Jobs and the Future of Work

Why you should be yourself in the workplace

Emma Rose of Britain (L) and Nils Westerlund of Sweden work in the office of the HowDo, a "how-to-do-it-yourself" app,  start-up at the Wostel co-working space in Berlin March 18, 2013. Europe must urgently tackle youth unemployment, the French, German and Italian governments said May 28, 2013, urging action to rescue an entire generation who fear they will not find jobs. Some 7.5 million Europeans aged 15-24 are neither in employment nor in education or training, according to EU data. Youth unemployment in the EU stood at 23.6 percent in January, more than twice as high as the adult rate. Picture taken March 18, 2013.   REUTERS/Thomas Peter (GERMANY - Tags: BUSINESS EMPLOYMENT) - RTX103SC

Being yourself in the workplace is beneficial, argues Suzie Elliott. Image: REUTERS/Thomas Peter

Suzie Elliott
Columnist, Fortune
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The Fortune 500 Insiders Network is an online community where top executives from the Fortune 500 share ideas and offer leadership advice with Fortune’s global audience. Suzie Elliott, head of human resources at Farmers Insurance, has answered the question: How do you encourage diversity in the workplace?

From the film industry to the White House, diversity is a hot topic across the country. Although attention rightly remains focused on the big social, political, and legal discussions of race, gender, and religion, I’d like to add another angle to the conversation: diversity of perspective.

By this, I mean welcoming a variety of views, approaches, and even temperaments in the workplace. Companies that, knowingly or not, hire people with uniform perspectives often end up with the kind of conformity that stifles innovation. In order to gain all of the benefits of diversity, people have to be able to bring their unique experiences to the table. This type of inclusiveness extends beyond our external, visible qualities to the wealth of differences that lie within each of us.

When I first started in the insurance industry in Australia as an entry-level human resources administrator, I looked at who was successful and then did everything I could to blend in with them. The HR department predominantly comprised polished, quiet, and stoic professionals. So I shut down my normally outgoing personality, and for a while, it worked.

But one day, I got a new boss. After a few months of working together, she told me, “You really need to sort yourself out. At times, I’ve seen the real you and it’s far more effective than who you are role-playing.” She pointed out that if I wanted to become an HR executive, fostering trust with my clients was essential, and this would only happen if they experienced the real me.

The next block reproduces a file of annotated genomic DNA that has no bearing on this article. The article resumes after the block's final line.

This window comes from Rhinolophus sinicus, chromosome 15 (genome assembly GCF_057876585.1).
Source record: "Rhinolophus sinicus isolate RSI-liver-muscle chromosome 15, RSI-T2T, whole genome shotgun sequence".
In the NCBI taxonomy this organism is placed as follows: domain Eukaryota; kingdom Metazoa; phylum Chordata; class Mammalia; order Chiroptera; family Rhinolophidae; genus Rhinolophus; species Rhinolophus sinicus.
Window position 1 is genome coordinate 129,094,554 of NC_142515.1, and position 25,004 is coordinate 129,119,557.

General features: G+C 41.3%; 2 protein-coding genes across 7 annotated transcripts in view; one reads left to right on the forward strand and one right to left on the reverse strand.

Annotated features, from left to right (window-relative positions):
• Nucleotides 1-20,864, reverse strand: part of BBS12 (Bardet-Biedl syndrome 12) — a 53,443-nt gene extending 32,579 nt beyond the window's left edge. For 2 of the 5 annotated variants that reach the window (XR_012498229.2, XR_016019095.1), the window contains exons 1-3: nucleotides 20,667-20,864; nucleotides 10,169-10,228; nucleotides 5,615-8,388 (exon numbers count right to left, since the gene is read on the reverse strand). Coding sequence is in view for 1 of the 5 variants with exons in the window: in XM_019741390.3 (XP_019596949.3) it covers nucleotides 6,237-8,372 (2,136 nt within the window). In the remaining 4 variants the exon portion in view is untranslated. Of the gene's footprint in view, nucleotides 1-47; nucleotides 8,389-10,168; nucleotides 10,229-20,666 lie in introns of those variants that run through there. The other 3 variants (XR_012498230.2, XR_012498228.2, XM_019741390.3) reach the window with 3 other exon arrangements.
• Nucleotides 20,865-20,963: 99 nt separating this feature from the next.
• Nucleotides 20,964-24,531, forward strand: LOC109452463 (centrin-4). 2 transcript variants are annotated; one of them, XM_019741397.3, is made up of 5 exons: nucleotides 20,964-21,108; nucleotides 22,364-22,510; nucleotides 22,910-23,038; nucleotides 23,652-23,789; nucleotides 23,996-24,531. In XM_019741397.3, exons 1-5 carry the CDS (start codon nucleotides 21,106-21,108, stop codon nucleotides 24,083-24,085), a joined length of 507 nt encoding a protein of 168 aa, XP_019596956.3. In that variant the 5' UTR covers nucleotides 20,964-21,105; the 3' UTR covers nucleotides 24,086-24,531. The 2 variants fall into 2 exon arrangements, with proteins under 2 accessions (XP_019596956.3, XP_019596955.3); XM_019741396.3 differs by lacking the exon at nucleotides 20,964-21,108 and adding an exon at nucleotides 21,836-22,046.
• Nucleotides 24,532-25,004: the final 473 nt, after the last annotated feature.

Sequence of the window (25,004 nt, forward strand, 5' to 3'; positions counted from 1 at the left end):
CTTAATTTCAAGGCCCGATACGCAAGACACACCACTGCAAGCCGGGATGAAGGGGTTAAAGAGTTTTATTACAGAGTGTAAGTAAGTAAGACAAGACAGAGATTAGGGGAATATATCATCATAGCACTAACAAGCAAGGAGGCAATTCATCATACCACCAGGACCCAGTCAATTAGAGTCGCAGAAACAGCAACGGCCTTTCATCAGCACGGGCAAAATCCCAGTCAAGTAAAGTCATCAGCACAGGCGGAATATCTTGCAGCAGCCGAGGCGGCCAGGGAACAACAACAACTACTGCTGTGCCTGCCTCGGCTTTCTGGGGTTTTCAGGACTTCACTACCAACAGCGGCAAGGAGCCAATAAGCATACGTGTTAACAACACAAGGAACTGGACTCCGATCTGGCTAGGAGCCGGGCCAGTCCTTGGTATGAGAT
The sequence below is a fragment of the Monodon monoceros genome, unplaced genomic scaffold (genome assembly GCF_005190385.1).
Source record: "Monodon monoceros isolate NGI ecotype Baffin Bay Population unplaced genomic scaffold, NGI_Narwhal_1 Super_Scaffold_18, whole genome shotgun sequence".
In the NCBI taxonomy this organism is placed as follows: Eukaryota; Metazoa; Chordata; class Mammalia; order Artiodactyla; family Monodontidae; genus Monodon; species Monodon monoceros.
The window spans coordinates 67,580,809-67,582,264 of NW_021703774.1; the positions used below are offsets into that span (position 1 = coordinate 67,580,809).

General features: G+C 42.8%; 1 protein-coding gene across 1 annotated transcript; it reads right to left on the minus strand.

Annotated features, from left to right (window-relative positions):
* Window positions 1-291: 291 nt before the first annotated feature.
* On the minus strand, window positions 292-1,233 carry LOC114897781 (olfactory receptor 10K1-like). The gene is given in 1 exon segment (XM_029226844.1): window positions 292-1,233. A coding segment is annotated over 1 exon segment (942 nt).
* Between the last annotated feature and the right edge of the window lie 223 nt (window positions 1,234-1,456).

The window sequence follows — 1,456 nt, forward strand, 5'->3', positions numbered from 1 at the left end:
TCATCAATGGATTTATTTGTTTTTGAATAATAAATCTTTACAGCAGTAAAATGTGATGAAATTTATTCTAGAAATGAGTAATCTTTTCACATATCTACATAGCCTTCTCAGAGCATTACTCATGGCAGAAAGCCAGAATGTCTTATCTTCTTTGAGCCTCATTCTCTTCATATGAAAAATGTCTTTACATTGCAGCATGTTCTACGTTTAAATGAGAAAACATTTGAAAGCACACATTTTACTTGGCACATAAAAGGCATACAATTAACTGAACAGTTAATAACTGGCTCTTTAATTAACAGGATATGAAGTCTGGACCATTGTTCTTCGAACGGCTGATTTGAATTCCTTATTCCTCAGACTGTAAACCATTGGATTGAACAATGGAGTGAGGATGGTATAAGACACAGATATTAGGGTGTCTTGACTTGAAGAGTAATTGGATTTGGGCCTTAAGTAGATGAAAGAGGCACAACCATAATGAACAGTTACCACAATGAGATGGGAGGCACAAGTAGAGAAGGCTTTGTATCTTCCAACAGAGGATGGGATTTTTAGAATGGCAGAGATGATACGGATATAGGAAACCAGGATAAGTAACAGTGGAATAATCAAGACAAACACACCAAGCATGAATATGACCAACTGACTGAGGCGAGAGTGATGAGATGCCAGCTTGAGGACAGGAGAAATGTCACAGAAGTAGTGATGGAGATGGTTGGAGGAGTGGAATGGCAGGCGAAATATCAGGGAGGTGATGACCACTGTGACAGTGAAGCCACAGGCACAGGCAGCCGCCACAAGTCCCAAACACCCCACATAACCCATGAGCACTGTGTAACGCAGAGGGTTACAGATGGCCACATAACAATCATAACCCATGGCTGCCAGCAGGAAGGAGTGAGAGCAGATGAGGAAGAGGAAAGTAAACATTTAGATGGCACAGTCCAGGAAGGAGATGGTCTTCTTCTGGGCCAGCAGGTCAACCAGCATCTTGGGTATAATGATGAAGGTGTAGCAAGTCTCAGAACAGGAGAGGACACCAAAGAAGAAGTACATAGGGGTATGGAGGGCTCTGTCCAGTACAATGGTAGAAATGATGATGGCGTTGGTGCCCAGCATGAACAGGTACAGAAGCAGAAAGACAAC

Bit by bit, I started to get back to being myself. There were certainly bumps along the way, but a new dynamic emerged. People began requesting to work with me more often. They saw me as honest, open, challenging, and fun. Twelve months later, our global head of human resources heard about me, which opened the door to a four-year assignment in Switzerland and then on to a position with Farmers Insurance.

This, to me, is the key to promoting diversity at work: Create the space for people to be themselves. Diversity can bring new ways of thinking to a company, preventing stagnation and encouraging growth. It can kick-start innovation. But we fail to realize these benefits if the culture stifles even just some people, some of the time.

Little acts from company leadership can make a big difference when it comes to fostering inclusion. I am the same person speaking with our CEO as I am with the front desk concierge. I make a point of sitting in a different seat at meetings so I can talk to someone I don’t know well. I watch for those who have not contributed during a meeting and give them a chance to engage.

Creating truly inclusive workplaces requires making employees uncomfortable. Companies must raise awareness of the unconscious associations their employees may carry. In a diverse environment, we need to catch the quick assumptions we make about those who seem different and ask ourselves: Why am I negatively reacting to that person, that idea, or those words? Can I consider another interpretation of what’s going on? In other words, can I be open to another perspective?

Conflict is inherent in diverse workplaces. When you increase diversity of thought, you may reduce groupthink but also increase the chance for disagreement. People won’t see things through the same lens, and decisions can take longer. Whether through employee resource groups or open and constructive meetings with management, companies need to equip employees with the channels necessary to have more difficult and complex, but productive conversations.

There are many other things companies can do to promote diversity, from making sure your brand image is inclusive to engaging in a wider variety of communities. But when you create an environment that makes it possible for employees at all levels to bring their whole selves to work, you will attract, retain, and maximize diverse talent for the best results.

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